Continuing Pressure to Remove West

This audio file is a reading of the post that follows.

Continuing Pressure to Remove West

In the previous post, we saw that the United States government started planning our Removal from Indiana even before the passage of the 1830 Indian Removal Act.  In the 1832 negotiations, the U.S. Commissioners pressured the Miami National Council to agree that we would go west of the Mississippi River, but our leaders were firm in their resolve that we would not go. In this post, we will see that the same discussions continued to repeat over and over.

Undeterred, the U.S. Commissioners continued their insistence on our Removal as early as the following year, and they were making detailed plans that would change very little over the next several years. 

In a July 11, 1833 letter, Commissioner J.F. Schermerhorn outlined those details in a letter to Lewis Cass, who by this time was U.S. Secretary of War.  During this period, the Office of Indian Affairs was an agency within the War Department. Schermerhorn suggested making a treaty with the Miami Tribe with these provisions:

  • “giving them about 1,000,000 acres west of the Mississippi”
  • “removing them, and supporting them one year after their removal, at the expense of the United States” 
  • “allowing them about $400,000 or fifty cents per acre, for their lands; a very considerable portion of this to be expended west in improvements, agricultural implements, and domestic animals, and the balance in limited annuity of 20 years.”

In exchange, they would expect us “to give immediate possession of all the lands, for ten miles on each side of the Wabash immediately, and to remove as soon as possible, say not to exceed five years.” Schermerhorn acknowledged that the government would probably also have to

  • “grant about 40 sections of land to chiefs and principal and influential Indians” 
  • “confirm Richard Ville’s (principal chiefs) grants by the nation to him at the forks of the Wabash” 
  • “give the chiefs, as personal annuities, in addition to their distributive share of the annuities of the nation, about $1,000”
  • “to remove the agency to the forks of the Wabash, which is the most convenient and central point for the Indians and agent to do the business of the nation.”

Only days later, on July 15, 1833, President Andrew Jackson appointed George Porter, Territorial Governor of Michigan, to negotiate a treaty with the Miami Nation and get us to sell our reservation of about 800,000 acres for a reservation of the same size west of the Mississippi. Porter was assigned to set our Removal date within three years, which could be extended to five if we insisted. Porter was given permission, if necessary, to grant reserves to “chiefs and leading men” but not more than forty. He might provide an annuity to the chiefs but not exceeding $1000. Principal Chief J.B. Richardville had “requested that his claim to lands, granted to him many years since, by the tribe, and since confirmed by them, may be sanctioned by the United States.” Porter was authorized to insert a clause in the treaty, confirming this grant on the part of the U.S. Government.

A portrait of J.B. Richardville by J.O. Lewis
J.B. Richardville (Pinšiwa), first Principal Chief of the Miami Nation. Painted by J.O. Lewis. Courtesy of the Smithsonian American Art Museum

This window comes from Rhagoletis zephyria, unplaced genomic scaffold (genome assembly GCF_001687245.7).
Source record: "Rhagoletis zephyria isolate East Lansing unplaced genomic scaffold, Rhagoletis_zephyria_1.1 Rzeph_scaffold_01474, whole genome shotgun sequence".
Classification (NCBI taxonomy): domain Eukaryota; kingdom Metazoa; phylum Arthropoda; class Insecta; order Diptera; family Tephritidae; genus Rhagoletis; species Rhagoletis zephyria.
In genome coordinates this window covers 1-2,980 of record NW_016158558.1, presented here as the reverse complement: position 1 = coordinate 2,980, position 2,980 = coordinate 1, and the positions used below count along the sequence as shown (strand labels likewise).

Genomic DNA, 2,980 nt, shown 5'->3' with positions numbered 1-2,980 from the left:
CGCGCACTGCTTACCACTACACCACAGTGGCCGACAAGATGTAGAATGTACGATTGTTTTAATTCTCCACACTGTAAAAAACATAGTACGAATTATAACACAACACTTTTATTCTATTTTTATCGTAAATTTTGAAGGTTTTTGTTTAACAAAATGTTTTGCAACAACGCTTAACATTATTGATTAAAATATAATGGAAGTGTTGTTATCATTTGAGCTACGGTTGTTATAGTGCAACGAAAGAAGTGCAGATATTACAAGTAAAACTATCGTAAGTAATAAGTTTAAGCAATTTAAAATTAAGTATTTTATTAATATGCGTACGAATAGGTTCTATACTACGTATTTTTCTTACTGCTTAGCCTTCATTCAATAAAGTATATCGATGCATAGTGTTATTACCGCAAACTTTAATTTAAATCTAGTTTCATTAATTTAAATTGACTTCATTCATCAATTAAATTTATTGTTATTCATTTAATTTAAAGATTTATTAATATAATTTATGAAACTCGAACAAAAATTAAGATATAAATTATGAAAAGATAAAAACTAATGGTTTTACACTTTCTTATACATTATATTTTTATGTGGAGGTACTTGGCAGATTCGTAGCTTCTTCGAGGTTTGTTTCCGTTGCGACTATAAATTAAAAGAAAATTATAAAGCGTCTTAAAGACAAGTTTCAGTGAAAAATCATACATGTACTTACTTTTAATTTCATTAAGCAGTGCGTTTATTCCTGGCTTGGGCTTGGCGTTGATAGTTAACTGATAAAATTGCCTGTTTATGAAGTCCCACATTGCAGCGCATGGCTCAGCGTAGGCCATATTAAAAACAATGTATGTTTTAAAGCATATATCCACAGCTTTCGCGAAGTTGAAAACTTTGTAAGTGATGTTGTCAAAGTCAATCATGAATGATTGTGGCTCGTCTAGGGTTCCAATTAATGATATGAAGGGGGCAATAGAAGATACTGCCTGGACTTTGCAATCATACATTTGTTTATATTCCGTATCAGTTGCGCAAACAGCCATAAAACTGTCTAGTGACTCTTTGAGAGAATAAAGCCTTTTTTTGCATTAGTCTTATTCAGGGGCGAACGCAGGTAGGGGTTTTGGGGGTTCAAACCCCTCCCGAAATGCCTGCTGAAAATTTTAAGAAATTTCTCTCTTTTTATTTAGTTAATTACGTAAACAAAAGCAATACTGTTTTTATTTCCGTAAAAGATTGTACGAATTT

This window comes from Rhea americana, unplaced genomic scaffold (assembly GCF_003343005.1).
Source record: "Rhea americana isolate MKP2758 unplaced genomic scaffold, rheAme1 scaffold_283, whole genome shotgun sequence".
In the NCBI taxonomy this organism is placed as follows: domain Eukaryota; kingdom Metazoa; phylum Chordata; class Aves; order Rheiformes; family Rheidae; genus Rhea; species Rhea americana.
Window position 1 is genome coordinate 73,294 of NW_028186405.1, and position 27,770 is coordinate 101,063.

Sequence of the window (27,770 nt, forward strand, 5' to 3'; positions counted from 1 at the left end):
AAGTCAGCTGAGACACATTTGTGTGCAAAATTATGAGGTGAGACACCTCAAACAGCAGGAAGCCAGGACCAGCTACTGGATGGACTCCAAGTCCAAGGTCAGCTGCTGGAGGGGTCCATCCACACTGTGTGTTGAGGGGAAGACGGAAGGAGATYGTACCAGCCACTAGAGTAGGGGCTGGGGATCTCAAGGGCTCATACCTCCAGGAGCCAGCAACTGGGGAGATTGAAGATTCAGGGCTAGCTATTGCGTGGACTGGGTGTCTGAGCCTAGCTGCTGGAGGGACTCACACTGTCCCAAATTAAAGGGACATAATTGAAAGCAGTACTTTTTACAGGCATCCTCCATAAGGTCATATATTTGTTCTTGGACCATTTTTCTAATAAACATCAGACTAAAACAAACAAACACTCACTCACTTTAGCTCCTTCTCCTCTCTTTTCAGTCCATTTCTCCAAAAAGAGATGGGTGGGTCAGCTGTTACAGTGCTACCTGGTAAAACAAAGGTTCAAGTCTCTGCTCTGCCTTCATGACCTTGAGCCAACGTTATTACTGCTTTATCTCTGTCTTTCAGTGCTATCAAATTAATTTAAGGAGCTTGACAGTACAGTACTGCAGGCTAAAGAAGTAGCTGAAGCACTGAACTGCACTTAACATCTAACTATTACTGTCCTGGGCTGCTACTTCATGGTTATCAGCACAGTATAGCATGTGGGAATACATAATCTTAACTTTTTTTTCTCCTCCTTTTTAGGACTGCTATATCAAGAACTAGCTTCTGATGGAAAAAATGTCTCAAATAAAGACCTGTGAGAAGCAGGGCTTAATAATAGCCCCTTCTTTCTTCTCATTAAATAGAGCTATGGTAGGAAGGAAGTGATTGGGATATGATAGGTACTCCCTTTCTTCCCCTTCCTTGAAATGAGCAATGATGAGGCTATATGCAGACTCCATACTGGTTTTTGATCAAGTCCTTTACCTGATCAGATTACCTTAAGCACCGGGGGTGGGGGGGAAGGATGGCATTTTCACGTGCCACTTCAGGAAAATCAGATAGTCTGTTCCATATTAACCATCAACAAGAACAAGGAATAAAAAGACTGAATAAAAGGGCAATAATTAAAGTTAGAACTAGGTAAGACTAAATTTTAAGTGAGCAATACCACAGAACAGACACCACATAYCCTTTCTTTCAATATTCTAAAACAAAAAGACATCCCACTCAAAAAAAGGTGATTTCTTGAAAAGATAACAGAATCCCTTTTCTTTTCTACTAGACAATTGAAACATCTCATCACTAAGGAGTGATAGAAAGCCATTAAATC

Porter’s August 1833 council with Myaamiaki leaders at the Forks of the Wabash failed, as Richardville put off the negotiations, saying that they would not be able to make a decision without the young Myaamia men present. In Porter’s report to Secretary of War Cass, he commented that the Miami Reservation had really good land, and they should try to make us cede it. 

To that end, the Jackson Administration continued their efforts to gain our land and convened another council on October 22 that year. In his lengthy opening statement, Commissioner Schermerhorn began by saying, “The great Spirit who of one blood, has made all the nations of the earth, has brought us together in council this morning…and therefore we ought to act as if in the presence of the great Spirit.” This statement does not seem to be an invocation asking for God’s presence among them, but a threat to Myaamia leaders that God wanted them to make this treaty.

As Schermerhorn continued, he said that the President “thinks it best for the Miamies to remove west from among their white brethren and there live with their red brethren who have gone over the Mississippi.” He also noted that “it is the settled policy of the country, as determined by the Congress of the United States, that it is best for the white men to live by themselves and for the red men to live by themselves.” They believed that it would be better for Americans and Indians to live separately. Of course, they expected Myaamiaki to move west of the Mississippi rather than remove the Americans from our land. In noting “the settled policy of the country,” Schermerhorn ignored that we Myaamiaki are a sovereign nation and were not subject to the “settled policy” of the United States Congress. 

Schermerhorn’s pressure on us to remove turned threatening when he reminded us of the Cherokees who had refused to remove. “And what has been the consequence? – They have brought trouble and distress on themselves, as all Indians will do, who neglect the counsels of their Great Father.” Turning from the stick to the carrot, from threat to enticement, Schermerhorn extensively described how wonderful the land west of the Mississippi River was and how comfortable and happy the tribes who had removed there were.